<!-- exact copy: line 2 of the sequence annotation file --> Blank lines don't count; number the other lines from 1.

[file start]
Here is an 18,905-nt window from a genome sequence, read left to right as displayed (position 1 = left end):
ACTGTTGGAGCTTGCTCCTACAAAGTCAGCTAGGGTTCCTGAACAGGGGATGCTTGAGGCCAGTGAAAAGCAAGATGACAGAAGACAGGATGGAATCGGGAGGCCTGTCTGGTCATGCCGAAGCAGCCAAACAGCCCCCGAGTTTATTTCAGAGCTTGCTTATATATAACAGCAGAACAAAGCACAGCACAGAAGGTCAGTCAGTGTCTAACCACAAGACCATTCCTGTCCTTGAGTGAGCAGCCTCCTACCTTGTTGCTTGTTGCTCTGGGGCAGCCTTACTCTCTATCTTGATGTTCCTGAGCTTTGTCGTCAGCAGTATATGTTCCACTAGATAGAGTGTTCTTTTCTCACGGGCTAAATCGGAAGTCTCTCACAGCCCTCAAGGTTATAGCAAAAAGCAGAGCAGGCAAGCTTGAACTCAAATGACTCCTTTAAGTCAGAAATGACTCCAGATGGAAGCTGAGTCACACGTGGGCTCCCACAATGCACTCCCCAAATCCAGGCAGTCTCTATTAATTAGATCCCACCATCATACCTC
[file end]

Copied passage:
ACTGTTGGAGCTTGCTCCTACAAAGTCAGCTAGGGTTCCTGAACAGGGGATGCTTGAGGCCAGTGAAAAGCAAGATGACAGAAGACAGGATGGAATCGGGAGGCCTGTCTGGTCATGCCGAAGCAGCCAAACAGCCCCCGAGTTTATTTCAGAGCTTGCTTATATATAACAGCAGAACAAAGCACAGCACAGAAGGTCAGTCAGTGTCTAACCACAAGACCATTCCTGTCCTTGAGTGAGCAGCCTCCTACCTTGTTGCTTGTTGCTCTGGGGCAGCCTTACTCTCTATCTTGATGTTCCTGAGCTTTGTCGTCAGCAGTATATGTTCCACTAGATAGAGTGTTCTTTTCTCACGGGCTAAATCGGAAGTCTCTCACAGCCCTCAAGGTTATAGCAAAAAGCAGAGCAGGCAAGCTTGAACTCAAATGACTCCTTTAAGTCAGAAATGACTCCAGATGGAAGCTGAGTCACACGTGGGCTCCCACAATGCACTCCCCAAATCCAGGCAGTCTCTATTAATTAGATCCCACCATCATACCTC